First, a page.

We came across our first ‘content strategy’ just after we started We All Need Words. A planning agency had been hired by a big (non-sporty) brand to sponsor the sort of sports events that Nike do. Their twist on this was to support the spectators – the families and friends who go along to things, taxi their loved ones to events and put up with all the training in between. So far, so good – ish. But what we soon realised was that the planning agency and its client hadn’t got anything to say. At all.
‘We just need you to write the content’ they said, showing us sheets and sheets of blank ‘wireframes’ (internet speak for pages without any content in them). We sometimes think back and shudder about one big area they’d earmarked on their wireframe with the title ‘making banners’. We remember the creative director talking about his grand plans for a step-by-step video with annotated instructions, and lots of ‘share’ buttons underneath it, just in case it went viral. After probing him about what it’d say and who would read it, he tried at first to explain ‘We’ll tell people that you need a big sheet, and paint some words on it’ before saying… ‘but that’s your job!’ and moving on to another blank wireframe.
As it turned out, the website wasn’t the viral success they’d hoped for. The big brand fell on hard times and stopped sponsoring sports events. Oh and the creative director is still advising his clients about content strategies.
So what went wrong? It wasn’t necessarily that this big brand and the sport event weren’t a great match. It’s that they’d started with a vague idea before they thought what – if anything – they had to say about it. It’s the problem that plagues most ‘content strategies’ that come our way.
It’s not an easy hurdle to get over. Big brands are at an immediate disadvantage to traditional publishers of content (like journalists) and social media (like bloggers). For one thing, brands can’t just write about things people want to read; they need to find things to say that cast them in a good light. And then there’s customer scepticism to get over too. Who’s really going to take fashion tips from a high street clothes shop at face value? Especially if they can get better – and unbiased – advice from a magazine or blog.
One way brands try to get around creating content is to give up altogether and sponsor or buy other people’s content. Here’s Thom Yorke from Radiohead in the Guardian earlier this year:
“We started having meetings where people started talking about what we did as ‘content’. They would show us letters from big media companies offering us millions in some mobile phone deal or whatever it was, and they would say all they need is some content. I was like, what is this ‘content’ which you describe? Just a filling of time and space with stuff, emotion, so you can sell it?”
You can instantly hear how odd the idea of ‘content’ is when you start talking about it as this abstract thing you want to create or buy. Even the word ‘content’ is weird when you think about it. That sentence was content. As is this one. ‘Haddock is most commonly found at depths of 40 to 133 m (130 to 436 ft), but has a range as deep as 300 m (980 ft)’ Wikipedia is swimming in the stuff. Apps and TV shows are called content. We’re told by search engine experts that Google’s algorithm looks for ‘fresh’ content – it doesn’t matter what, as long as you’re saying something new. But it’s easy to come up with ‘content’. It’s much harder to create any that people want.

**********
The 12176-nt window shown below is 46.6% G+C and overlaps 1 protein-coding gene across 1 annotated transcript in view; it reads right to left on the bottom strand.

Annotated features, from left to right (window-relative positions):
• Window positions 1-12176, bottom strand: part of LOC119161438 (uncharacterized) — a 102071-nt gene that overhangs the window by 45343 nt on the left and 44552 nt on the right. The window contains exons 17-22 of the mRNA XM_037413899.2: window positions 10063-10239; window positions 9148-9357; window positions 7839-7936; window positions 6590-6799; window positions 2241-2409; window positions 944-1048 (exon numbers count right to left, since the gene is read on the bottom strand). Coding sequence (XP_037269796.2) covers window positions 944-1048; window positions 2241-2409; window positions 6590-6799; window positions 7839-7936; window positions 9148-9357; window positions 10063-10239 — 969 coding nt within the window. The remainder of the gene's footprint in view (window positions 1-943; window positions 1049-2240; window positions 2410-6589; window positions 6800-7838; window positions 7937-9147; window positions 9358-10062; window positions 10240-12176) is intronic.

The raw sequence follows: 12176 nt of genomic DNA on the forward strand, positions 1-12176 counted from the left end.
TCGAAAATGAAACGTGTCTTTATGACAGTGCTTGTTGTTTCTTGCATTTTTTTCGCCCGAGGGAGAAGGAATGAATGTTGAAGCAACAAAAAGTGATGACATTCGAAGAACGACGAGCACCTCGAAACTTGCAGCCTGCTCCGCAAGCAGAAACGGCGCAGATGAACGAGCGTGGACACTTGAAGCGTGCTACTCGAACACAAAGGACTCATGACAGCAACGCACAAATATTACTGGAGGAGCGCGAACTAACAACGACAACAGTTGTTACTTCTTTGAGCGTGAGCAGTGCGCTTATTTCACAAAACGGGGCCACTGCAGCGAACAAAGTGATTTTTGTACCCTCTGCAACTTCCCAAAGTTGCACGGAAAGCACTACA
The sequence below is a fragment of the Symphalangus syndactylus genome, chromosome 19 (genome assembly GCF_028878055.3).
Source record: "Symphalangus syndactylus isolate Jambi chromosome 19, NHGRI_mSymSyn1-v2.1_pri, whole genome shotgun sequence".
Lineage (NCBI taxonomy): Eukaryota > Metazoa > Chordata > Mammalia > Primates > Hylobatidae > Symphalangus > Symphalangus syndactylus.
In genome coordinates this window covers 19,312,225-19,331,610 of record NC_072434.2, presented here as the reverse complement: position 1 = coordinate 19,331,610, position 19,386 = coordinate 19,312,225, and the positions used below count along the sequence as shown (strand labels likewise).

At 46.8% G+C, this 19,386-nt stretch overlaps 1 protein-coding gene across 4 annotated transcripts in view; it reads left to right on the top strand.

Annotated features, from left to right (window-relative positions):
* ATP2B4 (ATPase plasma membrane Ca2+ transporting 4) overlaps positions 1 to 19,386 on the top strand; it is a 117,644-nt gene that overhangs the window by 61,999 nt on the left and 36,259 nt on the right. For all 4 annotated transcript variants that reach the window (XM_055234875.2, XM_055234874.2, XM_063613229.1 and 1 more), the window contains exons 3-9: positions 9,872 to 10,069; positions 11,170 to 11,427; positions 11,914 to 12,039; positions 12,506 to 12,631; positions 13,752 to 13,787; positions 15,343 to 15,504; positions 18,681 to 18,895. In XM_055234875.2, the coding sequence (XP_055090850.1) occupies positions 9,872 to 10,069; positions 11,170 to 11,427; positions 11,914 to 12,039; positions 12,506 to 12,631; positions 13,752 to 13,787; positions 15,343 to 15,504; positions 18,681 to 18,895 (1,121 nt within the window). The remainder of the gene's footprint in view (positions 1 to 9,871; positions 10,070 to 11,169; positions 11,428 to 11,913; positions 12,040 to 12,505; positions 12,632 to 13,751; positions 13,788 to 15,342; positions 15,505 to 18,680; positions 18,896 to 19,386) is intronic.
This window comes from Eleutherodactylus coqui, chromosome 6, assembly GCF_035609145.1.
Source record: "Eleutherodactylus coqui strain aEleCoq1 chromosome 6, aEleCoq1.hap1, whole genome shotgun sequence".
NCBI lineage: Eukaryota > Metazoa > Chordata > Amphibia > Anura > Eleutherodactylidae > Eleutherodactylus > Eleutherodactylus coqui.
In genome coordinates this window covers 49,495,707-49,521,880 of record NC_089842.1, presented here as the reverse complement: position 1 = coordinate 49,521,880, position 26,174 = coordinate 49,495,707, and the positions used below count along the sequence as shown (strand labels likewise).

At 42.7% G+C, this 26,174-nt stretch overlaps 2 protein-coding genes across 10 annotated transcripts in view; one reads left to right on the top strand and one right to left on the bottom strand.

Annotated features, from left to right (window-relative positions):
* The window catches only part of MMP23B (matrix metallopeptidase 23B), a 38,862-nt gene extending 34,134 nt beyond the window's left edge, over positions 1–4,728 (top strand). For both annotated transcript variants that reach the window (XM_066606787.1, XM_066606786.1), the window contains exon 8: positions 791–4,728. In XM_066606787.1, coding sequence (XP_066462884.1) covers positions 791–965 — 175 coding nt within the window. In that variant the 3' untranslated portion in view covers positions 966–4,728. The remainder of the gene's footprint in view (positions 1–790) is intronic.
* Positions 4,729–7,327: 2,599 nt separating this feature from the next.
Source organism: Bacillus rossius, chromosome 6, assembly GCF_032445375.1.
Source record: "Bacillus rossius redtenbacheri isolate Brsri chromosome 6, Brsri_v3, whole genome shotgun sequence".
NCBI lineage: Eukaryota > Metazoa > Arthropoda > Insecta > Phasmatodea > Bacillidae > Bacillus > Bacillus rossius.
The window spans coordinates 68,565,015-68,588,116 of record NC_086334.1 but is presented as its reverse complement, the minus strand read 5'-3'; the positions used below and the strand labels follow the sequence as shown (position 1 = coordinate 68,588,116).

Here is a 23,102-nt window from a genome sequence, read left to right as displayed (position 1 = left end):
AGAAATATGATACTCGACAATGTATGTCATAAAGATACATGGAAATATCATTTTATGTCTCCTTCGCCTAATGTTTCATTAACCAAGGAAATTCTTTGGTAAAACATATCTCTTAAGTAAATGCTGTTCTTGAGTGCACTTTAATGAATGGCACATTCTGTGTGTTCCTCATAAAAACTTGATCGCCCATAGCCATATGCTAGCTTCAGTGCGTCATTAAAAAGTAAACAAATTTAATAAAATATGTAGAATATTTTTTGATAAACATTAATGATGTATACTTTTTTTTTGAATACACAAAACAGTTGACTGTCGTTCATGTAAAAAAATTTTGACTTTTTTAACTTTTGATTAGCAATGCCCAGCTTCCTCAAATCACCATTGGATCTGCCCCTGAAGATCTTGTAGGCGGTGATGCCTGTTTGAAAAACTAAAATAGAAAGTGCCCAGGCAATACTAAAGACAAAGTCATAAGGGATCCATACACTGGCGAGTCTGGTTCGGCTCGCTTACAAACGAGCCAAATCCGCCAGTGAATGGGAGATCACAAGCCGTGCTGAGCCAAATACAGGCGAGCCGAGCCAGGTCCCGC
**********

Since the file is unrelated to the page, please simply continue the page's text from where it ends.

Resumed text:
Yet helping brands create content people want is what we’re doing for clients more and more. Even when we’re officially working on a ‘tone of voice’ project, we’re usually doing a branding project on the sly: going back to innocuous, fluffy brand statements, interrogating them, figuring out what their stance is and using that stance to make all their words better.
Then, when a client asks us for help with content – which in our case usually involves writing of some sort – we ask them to compare what they have to say with all the blogs, magazine articles, Facebook posts (and so on) out there. And if they can’t do it better, don’t bother.
We’ve been in countless meetings with clients from vodka brands to property developers who’ve asked us to help them write about the latest cool bars and restaurants in London. To which we’ve always told them the same thing: although we’d love to eat out on their account, it’s foolhardy to try to compete with magazines and a thousand bloggers Instagramming their dinners every night.
This is probably seen as radical heresy to some, especially those with ‘content manager’ in their job titles, but we don’t think all brands need to become part-time publishers. There’s a confidence about brands that don’t get into the Twitter and Facebook fray or that don’t feel the need to think up things to say and email them to you every week.
The other thing we ask clients to do is to look at things that are popular and why they work. So, when we’re helping clients with social media (which, by the way we, like everyone else, are still figuring out how to do well), we look to the people who get lots of likes or retweets. And a quick survey shows that they’re not asking open-ended questions about the weekend or making endless positive statements about the hot weather.
Paper towels? Is that the answer you want? My god. RT @BrawnyTowels: What summer ideas do you have for sprucing up the kitchen?
— John Moe (@johnmoe) July 16, 2013
Only brands do that. Popular people on Twitter etc are cynical. They say what they like and don’t like – and if they haven’t got anything to say, they shut up. This would be a much better content strategy mantra for most brands to follow than ‘starting conversations’.
The one thing we aren’t doing is just creating ‘content’. Anyone can do that. Maybe a simple definition change would help: try swapping ‘content’ for ‘opinion’ and see if you’ve still got something to say.